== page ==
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What is depression?

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2010-11-17 18:17:03
2010-11-17 18:17:03

Depression is caused by an imbalance in the brain, a traumatic experience, or an imbalance of vitamins, such as B12. It is like pneumonia of the soul, sort of--it sucks and you think you're going to die from it, but with the right treatment (medication, therapy, lifestyle changes) you can recover and find happiness, joy, and peace.
Depression is a mental disorder, but at some times is not treated as one. Depression is never to be taken lightly, and should always be taken very seriously.

Some symptoms of depression are:
- Lack of interest in normally enjoyable activities.
- Unusual tiredness.
- Lack of interest in chores, work and/or school.
- Grades/productivity go/goes down.
- Frequent crying.

Some symptomps for severe depression are:
(- The same as for depression).
- You harm yourself.
- Urge to commit suicide.
- You cry about the smallest thing.
- You easily take insults very personal.
- Lack of interest in life.

You can treat depression by simply talking to someone about it and getting help from a professional. If you are severely depressed, this may get very, very hard and your depression will absolutely be very difficult to talk about. This should not stop you! Especially if you are having suicidal thoughts or harming yourself. It is very important to find a person you trust dearly and talk to said person as often as possible.

A very common disorder linked to depression is DID (Dissociative Identity Disorder).
This is a disorder where you can't keep track of concrete time. Do you forget what time it is? Does time move slowly but still so quickly? Wasn't it Monday yesterday?
When you have DID, it may not be associated with depression, but it very often is. Because of your depression, you do not care about time, therefore, may "forget" it.

When you have DID, you might talk to yourself in an odd way as if there were more people than yourself in the room (not like playing with dolls, teddy bears etc.).
(Ex: "How are you today, Dorah?"
"I'm fine, how are you?"
"Oh, well, Guy just broke up with me.")
A person who has DID will very often let the person to whom she/he is talking to have a different name each time, but the same personality. This is an attempt to sort out ones own problems in fright that someone else might not say what you want to hear.
These "conversations" often include much feeling and a seemlingly a very solid and understanding personality "helping" the person with DID.

As you see, depression is a very large subject, and what I've said does not even cover it half way. This is merely basics. If you want to know more, I bet there are books at the library covering the subject in more detail and probably much better.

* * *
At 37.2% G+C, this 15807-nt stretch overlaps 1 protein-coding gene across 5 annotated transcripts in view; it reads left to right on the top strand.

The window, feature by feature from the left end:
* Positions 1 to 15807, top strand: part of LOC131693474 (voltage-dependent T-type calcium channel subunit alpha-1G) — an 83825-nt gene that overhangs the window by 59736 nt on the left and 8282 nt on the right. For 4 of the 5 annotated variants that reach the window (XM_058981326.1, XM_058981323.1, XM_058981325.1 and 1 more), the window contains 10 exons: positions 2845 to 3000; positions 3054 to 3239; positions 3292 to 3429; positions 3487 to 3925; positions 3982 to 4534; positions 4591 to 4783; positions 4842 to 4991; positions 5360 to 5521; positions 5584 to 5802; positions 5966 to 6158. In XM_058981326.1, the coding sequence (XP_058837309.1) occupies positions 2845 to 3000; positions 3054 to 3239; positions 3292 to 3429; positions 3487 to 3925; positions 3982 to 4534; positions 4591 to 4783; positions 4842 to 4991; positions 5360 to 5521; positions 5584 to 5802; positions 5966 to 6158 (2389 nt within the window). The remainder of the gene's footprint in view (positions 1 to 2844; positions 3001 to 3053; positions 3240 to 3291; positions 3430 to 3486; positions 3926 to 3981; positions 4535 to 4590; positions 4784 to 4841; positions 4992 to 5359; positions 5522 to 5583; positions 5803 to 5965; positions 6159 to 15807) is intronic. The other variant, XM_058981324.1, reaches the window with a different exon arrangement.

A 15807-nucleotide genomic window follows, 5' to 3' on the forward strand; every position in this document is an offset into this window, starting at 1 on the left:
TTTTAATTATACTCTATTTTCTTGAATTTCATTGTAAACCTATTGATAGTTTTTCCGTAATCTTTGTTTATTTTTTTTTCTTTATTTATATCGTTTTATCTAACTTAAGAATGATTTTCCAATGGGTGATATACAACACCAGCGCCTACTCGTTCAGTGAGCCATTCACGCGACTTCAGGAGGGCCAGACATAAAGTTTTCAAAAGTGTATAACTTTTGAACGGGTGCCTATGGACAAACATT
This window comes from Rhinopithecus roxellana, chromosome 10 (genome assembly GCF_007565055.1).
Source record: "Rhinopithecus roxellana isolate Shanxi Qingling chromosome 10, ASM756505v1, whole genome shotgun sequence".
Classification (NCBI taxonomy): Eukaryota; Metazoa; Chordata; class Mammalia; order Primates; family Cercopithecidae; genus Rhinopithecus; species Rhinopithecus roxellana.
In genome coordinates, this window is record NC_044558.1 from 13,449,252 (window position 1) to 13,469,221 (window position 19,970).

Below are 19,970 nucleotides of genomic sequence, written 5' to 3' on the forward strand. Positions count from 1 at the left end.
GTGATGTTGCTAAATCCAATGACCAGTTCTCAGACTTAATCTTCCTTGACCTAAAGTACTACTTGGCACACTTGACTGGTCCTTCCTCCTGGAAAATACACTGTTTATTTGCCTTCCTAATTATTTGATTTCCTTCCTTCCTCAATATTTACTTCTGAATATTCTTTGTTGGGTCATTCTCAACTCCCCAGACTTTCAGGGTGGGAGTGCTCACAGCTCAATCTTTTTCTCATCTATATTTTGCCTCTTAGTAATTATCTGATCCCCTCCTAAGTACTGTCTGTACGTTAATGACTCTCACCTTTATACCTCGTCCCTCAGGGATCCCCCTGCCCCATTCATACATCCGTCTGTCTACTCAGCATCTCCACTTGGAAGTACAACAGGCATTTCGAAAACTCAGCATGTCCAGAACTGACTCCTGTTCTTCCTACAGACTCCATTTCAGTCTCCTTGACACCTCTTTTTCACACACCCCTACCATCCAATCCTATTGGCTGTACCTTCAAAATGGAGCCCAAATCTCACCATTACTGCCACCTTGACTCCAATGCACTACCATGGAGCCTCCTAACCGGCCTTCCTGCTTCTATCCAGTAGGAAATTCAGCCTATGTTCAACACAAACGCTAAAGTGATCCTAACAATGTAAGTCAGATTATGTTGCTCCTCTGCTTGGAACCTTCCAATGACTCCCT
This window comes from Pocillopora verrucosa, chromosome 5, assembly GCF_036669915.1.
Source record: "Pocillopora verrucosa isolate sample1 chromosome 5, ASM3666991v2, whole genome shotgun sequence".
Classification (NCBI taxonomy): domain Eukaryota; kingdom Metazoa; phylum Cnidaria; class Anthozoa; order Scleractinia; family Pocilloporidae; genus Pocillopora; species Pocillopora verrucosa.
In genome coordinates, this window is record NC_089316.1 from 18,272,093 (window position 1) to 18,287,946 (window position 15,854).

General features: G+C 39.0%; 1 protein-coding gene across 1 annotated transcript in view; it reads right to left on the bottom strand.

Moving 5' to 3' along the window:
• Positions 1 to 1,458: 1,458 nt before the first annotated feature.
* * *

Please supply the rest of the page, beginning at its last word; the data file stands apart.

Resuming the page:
This is what I had at the top of my head, and I hope it helped you understand what depression is. At least a little bit.
Depression is a mental disorder, but at some times is not treated as one. Depression is never to be taken lightly, and should always be taken very seriously.

Some symptoms of depression are:
- Lack of interest in normally enjoyable activities.
- Unusual tiredness.
- Lack of interest in chores, work and/or school.
- Grades/productivity go/goes down.
- Frequent crying.

Some symptomps for severe depression are:
(- The same as for depression).
- You harm yourself.
- Urge to commit suicide.
- You cry about the smallest thing.
- You easily take insults very personal.
- Lack of interest in life.

You can treat depression by simply talking to someone about it and getting help from a professional. If you are severely depressed, this may get very, very hard and your depression will absolutely be very difficult to talk about. This should not stop you! Especially if you are having suicidal thoughts or harming yourself. It is very important to find a person you trust dearly and talk to said person as often as possible.

A very common disorder linked to depression is DID (Dissociative Identity Disorder).
This is a disorder where you can't keep track of concrete time. Do you forget what time it is? Does time move slowly but still so quickly? Wasn't it Monday yesterday?
When you have DID, it may not be associated with depression, but it very often is. Because of your depression, you do not care about time, therefore, may "forget" it.

When you have DID, you might talk to yourself in an odd way as if there were more people than yourself in the room (not like playing with dolls, teddy bears etc.).
(Ex: "How are you today, Dorah?"
"I'm fine, how are you?"
"Oh, well, Guy just broke up with me.")
A person who has DID will very often let the person to whom she/he is talking to have a different name each time, but the same personality. This is an attempt to sort out ones own problems in fright that someone else might not say what you want to hear.
These "conversations" often include much feeling and a seemlingly a very solid and understanding personality "helping" the person with DID.

As you see, depression is a very large subject, and what I've said does not even cover it half way. This is merely basics. If you want to know more, I bet there are books at the library covering the subject in more detail and probably much better.
This is what I had at the top of my head, and I hope it helped you understand what depression is. At least a little bit.

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